The Scottish economy has continued to strengthen in the first half of 2018.
In Q2 2018, Scotland’s annual GDP growth was the strongest it’s been since 2014 and outpaced growth in the UK as a whole. The expansion over the quarter was seen across all sectors with positive growth in services, construction and production.
The stronger growth in recent quarters has been driven by a number of factors. Firstly, exports have grown strongly on the back of the weaker value of Sterling and stronger global growth. Recent HMRC data shows that Scottish exports of goods grew 7% in cash terms over the past year. Whilst this is due in part to the rising value of oil exports, onshore goods exports also grew by 6% over the same period. Secondly, the stronger outlook for the oil and gas sector alongside the notable rise in the oil price has provided a boost to confidence and activity through its supply chain and in the wider economy.
The stronger output performance has also been reflected in Scotland’s labour market with the latest data showing that unemployment remains close to record lows coupled with high levels of employment. Collectively, this demonstrates a continued tightness in the labour market which should drive up wage growth as firms compete to retain and recruit staff.
As noted in previous reports, uncertainty relating to the form and timing of agreement for EU exit remains a key concern for many sectors of the economy and goods and services sectors will be impacted in different ways. This report sets out several channels through which uncertainty will impact on the economy. Businesses may delay or defer decisions on new investment and consumers reduce or postpone spending. At the same time, the nature of investment may change as firms’ seek to bring forward investment to protect supply chains and identify alternative routes to service customers and key markets.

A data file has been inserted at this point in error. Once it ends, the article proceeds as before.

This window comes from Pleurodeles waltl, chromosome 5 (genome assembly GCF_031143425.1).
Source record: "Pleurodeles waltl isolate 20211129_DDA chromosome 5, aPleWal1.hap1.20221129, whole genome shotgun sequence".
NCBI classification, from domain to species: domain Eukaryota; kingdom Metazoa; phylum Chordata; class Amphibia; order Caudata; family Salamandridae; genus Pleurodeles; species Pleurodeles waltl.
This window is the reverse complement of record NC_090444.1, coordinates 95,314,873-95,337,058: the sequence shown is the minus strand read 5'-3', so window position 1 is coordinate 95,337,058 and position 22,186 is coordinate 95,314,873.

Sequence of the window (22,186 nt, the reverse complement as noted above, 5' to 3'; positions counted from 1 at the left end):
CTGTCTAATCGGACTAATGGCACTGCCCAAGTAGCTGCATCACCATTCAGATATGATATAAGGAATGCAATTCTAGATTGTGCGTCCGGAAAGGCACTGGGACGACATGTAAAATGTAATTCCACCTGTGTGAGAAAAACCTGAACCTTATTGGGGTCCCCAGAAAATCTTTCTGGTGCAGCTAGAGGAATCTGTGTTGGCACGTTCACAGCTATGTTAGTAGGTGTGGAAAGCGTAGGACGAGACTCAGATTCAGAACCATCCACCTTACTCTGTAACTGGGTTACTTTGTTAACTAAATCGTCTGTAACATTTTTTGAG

Combined, the impact is likely to manifest itself in more volatility in economic data. As noted previously, building stock inventories in advance of March 2019 may bring forward economic activity to this side of EU exit. Our new analysis suggests that while this could potentially boost Scottish GDP growth in 2018-19 by up to 0.4 percentage points, this would be more than offset by a slowing of output in subsequent quarters. The overall effect of stockpiling on the economy is negative in the medium term.
At this time, it remains unclear the extent to which any UK agreement, if achieved, will enable an orderly transition. The latter is crucial for expectations, particularly for households and consumer confidence. New analysis in this report shows that overall consumer sentiment has been negative since the EU referendum and remained negative in Q3 2018. Despite sentiment regarding individual household finances strengthening, attitudes to spending remain weak and households’ expect the economy to deteriorate over the next year. Therefore a broader Brexit risk remains, which if transmitted into a significant fall in household confidence and consumption, could have a material impact on the economy.
Finally, the Scottish economy has grown consecutively for six quarters, with growth strengthening in 2018. Independent forecasts for the economy are reflecting this improved outlook with Brexit remaining the main risk.